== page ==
Change seemed like the only possible solution. I didn’t want to wait for a new job to come in and subsisted on my small pile of savings and freelance work. I wanted to be free and took a break from the world of bosses and deadlines. It was the best thing I could do.

My body knowing I could finally rest decided to purge whatever internal viruses I had and I was sick for 2 straight weeks. Once I cleared my sleep debt, got sufficient rest and recuperated I felt like a new person. I was refreshed and I could think freely without feeling anxiety.

The time off benefitted me exponentially. My passion was re-instilled, I had fresh ideas and perspectives and I took on freelance work to further stimulate it – within my own time frame of course. It was stimulating and absolutely free-ing. I’m now back on my feet and refusing to work the way I used to, because I was neglecting myself, friends, family and most of all – life.

Cheryl on the other hand, could not afford that same luxury as she had definitive plans and goals. Taking a long break wasn’t one of them. 2 weeks was more than sufficient. With the economy the way it is, that might not be a good option either.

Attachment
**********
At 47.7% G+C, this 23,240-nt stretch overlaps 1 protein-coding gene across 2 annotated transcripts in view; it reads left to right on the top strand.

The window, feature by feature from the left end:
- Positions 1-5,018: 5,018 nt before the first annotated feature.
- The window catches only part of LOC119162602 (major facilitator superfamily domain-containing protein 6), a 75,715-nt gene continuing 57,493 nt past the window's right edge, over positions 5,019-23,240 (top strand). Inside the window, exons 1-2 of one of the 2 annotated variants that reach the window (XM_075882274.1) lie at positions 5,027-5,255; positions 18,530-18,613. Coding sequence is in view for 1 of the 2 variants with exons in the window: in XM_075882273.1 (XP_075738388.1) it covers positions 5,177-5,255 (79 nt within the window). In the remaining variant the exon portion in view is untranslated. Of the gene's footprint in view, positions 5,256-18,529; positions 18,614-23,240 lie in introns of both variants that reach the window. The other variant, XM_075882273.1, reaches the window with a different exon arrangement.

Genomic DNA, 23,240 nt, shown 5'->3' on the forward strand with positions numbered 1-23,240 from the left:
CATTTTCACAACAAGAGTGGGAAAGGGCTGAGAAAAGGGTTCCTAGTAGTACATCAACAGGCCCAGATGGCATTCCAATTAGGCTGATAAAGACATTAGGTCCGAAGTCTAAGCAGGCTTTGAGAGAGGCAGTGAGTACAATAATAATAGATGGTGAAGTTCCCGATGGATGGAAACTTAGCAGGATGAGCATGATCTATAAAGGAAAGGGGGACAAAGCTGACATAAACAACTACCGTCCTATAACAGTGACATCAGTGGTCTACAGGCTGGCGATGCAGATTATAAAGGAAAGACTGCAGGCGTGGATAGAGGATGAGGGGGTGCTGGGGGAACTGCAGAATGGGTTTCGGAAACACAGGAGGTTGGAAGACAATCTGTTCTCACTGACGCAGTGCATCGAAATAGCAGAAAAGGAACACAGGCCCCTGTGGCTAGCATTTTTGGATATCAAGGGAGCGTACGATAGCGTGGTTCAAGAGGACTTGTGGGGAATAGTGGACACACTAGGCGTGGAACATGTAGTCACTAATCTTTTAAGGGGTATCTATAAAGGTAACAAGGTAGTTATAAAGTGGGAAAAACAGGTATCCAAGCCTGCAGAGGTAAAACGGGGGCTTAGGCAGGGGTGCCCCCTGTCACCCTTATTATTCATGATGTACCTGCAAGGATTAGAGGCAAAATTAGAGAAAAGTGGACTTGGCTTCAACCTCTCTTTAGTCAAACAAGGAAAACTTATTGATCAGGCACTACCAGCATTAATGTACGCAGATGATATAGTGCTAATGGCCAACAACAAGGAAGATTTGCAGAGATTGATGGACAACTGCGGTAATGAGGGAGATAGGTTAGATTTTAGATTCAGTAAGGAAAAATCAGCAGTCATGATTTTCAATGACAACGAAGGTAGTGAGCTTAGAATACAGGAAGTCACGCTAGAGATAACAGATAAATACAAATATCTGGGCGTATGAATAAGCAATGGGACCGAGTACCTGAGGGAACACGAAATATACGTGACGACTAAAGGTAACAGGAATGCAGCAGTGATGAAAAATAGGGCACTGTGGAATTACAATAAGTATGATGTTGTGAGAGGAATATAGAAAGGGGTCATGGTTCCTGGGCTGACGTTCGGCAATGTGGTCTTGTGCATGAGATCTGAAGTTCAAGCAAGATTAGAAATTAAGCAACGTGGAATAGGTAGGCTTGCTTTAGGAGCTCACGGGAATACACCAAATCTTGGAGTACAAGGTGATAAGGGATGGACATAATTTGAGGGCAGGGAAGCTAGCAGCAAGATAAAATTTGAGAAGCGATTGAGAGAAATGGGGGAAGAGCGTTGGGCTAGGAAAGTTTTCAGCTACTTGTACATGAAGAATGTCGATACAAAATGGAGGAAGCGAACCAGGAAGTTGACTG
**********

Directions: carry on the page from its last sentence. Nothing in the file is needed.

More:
So she set herself some good ground rules that might be helpful to you as well

–       Don’t check your e-mail before or after office hours. If it was urgent they would have called and not bothered with an e-mail. That means get to it only while at the office.

–       That also means don’t take work home with you!

–       Being on call 24/7 is NOT an option – unless you’re working for the government, then I can’t help you there. But if it is entirely necessary, set limits to when you are available and when you are not. After 9pm it’s your choice whether to pick up that call or not and on the weekends, the office does not exist. If work is a little bit more sensitive, talk to your boss about when you are always available and times when you aren’t.

–       At the end of the day, putting in the extra hours is also your choice. Your choice in the matter to say that this is enough, work can wait till tomorrow. If not, once that project ends, escape the office for a getaway to some tranquil resort.

–       Leave work on time, if you have to work late, keep it to a 2-day minimum. If this doesn’t apply, then working late must have already been in the job description and you just might have to re-think what industry you’re in or find a different company to work in.

–       Delegate your work or if you don’t have a team and it’s only you, prioritise your work and don’t sweat the small stuff.

–       If all else fails and you’re working for a company like France Telecom, where there were 24 suicides that happened at work and because of work, you know it’s time to hightail it out of there.

My advice? Take some time off. One of my favourite artists, Stefan Sagmeister recently gave a talk on the benefits of taking time off. View the clip here: